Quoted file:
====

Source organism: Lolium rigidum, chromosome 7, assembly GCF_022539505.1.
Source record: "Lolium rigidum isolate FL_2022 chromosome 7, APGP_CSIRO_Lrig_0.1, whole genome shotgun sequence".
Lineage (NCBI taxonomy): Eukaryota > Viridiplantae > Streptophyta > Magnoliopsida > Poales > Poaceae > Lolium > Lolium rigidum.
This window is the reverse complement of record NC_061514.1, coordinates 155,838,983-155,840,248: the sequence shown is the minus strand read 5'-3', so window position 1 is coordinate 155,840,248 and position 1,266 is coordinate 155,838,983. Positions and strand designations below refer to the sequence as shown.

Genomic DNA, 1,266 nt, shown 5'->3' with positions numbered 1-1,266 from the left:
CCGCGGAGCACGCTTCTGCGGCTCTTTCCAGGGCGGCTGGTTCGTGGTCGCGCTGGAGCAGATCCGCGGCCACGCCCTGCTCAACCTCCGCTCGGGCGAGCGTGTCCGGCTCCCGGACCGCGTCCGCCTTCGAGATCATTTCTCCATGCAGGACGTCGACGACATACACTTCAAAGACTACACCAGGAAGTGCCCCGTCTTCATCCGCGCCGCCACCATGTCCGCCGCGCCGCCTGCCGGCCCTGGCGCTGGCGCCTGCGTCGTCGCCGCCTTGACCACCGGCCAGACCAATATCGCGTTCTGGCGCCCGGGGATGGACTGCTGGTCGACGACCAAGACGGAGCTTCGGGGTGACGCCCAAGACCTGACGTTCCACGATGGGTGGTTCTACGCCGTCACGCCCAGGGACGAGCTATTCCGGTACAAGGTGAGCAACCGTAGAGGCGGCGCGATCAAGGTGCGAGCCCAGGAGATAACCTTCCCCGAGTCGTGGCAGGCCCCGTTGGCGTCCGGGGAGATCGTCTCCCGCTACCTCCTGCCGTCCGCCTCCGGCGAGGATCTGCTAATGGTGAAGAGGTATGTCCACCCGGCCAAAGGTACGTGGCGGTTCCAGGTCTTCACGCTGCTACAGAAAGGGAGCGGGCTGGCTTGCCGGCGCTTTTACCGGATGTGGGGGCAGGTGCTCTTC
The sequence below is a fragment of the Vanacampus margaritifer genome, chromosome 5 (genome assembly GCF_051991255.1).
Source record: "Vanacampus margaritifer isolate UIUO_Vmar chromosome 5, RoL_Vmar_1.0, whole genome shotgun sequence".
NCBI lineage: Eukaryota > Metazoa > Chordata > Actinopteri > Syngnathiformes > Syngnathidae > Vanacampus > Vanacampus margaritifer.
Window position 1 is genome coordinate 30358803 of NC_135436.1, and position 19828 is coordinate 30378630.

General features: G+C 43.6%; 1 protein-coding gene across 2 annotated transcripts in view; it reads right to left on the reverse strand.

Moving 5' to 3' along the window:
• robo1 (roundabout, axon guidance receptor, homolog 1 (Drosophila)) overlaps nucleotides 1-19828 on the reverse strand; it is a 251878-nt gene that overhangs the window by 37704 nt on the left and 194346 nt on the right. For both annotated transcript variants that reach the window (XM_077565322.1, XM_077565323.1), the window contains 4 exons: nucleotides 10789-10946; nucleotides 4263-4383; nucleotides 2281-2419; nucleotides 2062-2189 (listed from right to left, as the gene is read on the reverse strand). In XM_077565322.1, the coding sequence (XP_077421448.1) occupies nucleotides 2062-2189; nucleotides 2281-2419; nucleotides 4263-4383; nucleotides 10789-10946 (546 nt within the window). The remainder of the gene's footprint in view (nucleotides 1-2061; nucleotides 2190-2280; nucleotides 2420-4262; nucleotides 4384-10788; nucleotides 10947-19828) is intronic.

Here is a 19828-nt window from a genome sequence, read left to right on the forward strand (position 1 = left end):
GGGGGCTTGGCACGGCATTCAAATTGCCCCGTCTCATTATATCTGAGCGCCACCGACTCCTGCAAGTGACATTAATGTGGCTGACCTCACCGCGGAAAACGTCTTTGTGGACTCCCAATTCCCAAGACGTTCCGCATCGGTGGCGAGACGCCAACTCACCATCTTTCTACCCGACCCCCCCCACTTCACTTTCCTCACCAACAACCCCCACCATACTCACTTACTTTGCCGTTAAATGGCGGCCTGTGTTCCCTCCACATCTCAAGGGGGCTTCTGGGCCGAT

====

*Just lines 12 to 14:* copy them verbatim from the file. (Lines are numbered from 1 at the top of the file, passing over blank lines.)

Moving 5' to 3' along the window:
• robo1 (roundabout, axon guidance receptor, homolog 1 (Drosophila)) overlaps nucleotides 1-19828 on the reverse strand; it is a 251878-nt gene that overhangs the window by 37704 nt on the left and 194346 nt on the right. For both annotated transcript variants that reach the window (XM_077565322.1, XM_077565323.1), the window contains 4 exons: nucleotides 10789-10946; nucleotides 4263-4383; nucleotides 2281-2419; nucleotides 2062-2189 (listed from right to left, as the gene is read on the reverse strand). In XM_077565322.1, the coding sequence (XP_077421448.1) occupies nucleotides 2062-2189; nucleotides 2281-2419; nucleotides 4263-4383; nucleotides 10789-10946 (546 nt within the window). The remainder of the gene's footprint in view (nucleotides 1-2061; nucleotides 2190-2280; nucleotides 2420-4262; nucleotides 4384-10788; nucleotides 10947-19828) is intronic.

Here is a 19828-nt window from a genome sequence, read left to right on the forward strand (position 1 = left end):